The Defense Department has ended its role in the search-and-rescue efforts following the disappearance of a Japanese F-35A Joint Strike Fighter last week, but continues to work with its Japanese counterparts to assist as needed, officials said this week.
Acting Pentagon Spokesman Charles Summers said in a statement to reporters Thursday evening that the U.S. search and rescue efforts have ceased, but the department will continue to coordinate with Japan on efforts to locate and recover the aircraft.
The Japanese Air Self-Defense Force said April 9 that it lost contact with an F-35A over the Pacific Ocean, about 85 miles away from Misawa City (Defense Daily, April 9). The BBC reported the following day that parts of the aircraft were found in the ocean, leading officials to deduce that a crash occurred.
“The U.S., and all F-35 partners, remain fully committed to protecting all F-35 capabilities and technology,” Summers said in the Thursday statement. “Our thoughts continue to be with the family, friends and colleagues of the missing pilot.”
The Pentagon continues to have “full faith and confidence” in the F-35 program, he added. “All 276 U.S. F-35’s continue to fly, including U.S. Air Force F-35As in the U.S. CENTCOM area of responsibility.”
Acting U.S. Defense Secretary Patrick Shanahan and Japanese Defense Minister Takeshi Iwaya told reporters Friday at the Pentagon that they were not worried that the Chinese might find the missing F-35 before Japanese or allied forces.
“We don’t have such possibility,” Iwaya said via an interpreter. “We are conducting surveillance and warning activities so we can identify and find the missing aircraft.”
Shanahan noted that the Japanese are taking the lead on the investigation, and that the Defense Department is working “very collaboratively” with them.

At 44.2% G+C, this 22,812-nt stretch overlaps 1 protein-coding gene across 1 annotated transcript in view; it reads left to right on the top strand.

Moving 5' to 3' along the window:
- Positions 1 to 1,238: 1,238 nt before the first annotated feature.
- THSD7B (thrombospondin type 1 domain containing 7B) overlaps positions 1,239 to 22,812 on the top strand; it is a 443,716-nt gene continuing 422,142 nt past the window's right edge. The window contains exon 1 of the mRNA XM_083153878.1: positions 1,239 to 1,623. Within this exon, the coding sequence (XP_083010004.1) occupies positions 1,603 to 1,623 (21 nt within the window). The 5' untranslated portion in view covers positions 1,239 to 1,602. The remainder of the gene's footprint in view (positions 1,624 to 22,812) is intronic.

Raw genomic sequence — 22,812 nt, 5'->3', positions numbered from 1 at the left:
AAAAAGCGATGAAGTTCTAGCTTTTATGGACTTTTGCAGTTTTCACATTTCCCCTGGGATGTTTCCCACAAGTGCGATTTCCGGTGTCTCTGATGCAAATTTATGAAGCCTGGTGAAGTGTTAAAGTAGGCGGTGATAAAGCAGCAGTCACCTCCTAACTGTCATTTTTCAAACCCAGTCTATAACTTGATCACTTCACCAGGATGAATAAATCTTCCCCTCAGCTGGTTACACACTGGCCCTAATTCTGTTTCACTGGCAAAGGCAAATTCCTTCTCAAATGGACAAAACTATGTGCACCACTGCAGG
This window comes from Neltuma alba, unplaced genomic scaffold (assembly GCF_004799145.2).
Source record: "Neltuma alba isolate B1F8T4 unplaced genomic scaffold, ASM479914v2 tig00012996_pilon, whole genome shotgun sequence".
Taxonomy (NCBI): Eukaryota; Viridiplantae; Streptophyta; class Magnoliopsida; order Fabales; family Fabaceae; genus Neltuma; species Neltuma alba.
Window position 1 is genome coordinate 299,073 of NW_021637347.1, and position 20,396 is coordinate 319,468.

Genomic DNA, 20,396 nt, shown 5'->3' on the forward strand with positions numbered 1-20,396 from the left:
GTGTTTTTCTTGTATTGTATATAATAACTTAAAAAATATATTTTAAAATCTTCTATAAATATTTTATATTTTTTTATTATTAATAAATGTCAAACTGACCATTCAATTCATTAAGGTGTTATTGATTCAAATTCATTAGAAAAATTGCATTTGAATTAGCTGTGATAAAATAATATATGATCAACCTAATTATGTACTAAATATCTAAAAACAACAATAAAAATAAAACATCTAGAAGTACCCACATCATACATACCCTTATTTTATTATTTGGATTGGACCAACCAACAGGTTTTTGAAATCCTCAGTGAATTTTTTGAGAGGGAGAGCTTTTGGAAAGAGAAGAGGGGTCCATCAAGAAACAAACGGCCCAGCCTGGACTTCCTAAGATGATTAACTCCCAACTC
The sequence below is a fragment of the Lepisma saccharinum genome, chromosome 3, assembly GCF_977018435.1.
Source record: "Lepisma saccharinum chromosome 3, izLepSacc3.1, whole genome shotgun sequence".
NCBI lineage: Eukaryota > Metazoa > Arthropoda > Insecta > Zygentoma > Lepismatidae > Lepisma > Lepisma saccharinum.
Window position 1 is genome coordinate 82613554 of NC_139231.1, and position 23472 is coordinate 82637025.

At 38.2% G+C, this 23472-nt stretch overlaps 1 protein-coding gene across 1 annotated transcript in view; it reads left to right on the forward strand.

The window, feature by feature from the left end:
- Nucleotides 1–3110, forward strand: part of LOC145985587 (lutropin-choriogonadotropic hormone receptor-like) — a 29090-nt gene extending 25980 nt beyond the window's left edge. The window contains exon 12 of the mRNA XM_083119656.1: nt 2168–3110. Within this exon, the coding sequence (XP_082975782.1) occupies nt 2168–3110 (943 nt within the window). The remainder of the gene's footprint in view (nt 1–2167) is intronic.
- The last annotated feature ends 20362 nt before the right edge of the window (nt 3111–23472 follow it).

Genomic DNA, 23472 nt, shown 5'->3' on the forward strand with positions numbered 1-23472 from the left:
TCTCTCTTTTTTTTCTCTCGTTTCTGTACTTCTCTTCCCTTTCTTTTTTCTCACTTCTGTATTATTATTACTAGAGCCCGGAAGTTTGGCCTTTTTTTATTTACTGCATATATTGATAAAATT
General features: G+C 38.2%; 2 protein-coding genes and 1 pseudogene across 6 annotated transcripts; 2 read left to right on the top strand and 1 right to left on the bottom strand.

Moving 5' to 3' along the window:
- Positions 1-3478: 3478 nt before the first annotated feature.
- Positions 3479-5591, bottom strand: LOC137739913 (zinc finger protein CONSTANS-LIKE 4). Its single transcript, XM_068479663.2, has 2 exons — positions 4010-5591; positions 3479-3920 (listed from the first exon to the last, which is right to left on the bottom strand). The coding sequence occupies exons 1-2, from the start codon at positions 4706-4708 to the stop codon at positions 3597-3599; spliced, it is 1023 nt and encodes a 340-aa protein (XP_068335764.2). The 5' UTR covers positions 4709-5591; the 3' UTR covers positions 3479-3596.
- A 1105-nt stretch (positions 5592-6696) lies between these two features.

“We have got a capability if what they have doesn’t prove to be sufficient,” he added.
The aircraft, manufactured by Lockheed Martin [LMT], was part of Japan’s first operational F-35A unit, the JASDF’s 302nd Squadron operating from Miwasa Air Base. Tokyo plans to eventually procure up to 105 F-35As and 42 F-35Bs.
Meanwhile, the U.S. and Japanese diplomatic and defense leaders reaffirmed their commitment to cross-domain partnership in a joint meeting Friday at the State Department.
According to a joint press statement from U.S. Secretary of State Mike Pompeo, Japanese Foreign Minister Taro Kono, Shanahan and Iwaya, “The Ministers affirmed that their two nations’ strong bilateral security relationship continues to be the foundation of the U.S.-Japan Alliance. As such, the Ministers decided that cooperation in cross-domain operations, enhancing the Alliance’s capabilities, and increasing operational readiness and cooperation should be core objectives to advance our defense relationship.”
The ministers expressed concern about “rapidly evolving technological advancement” in domains such as space, cyberspace, and the electromagnetic spectrum, the release said. “The Ministers highlighted the need to address these challenges jointly to ensure the Alliance’s superiority in a contingency and to safeguard our institutions and rules-based order during peacetime,” it said.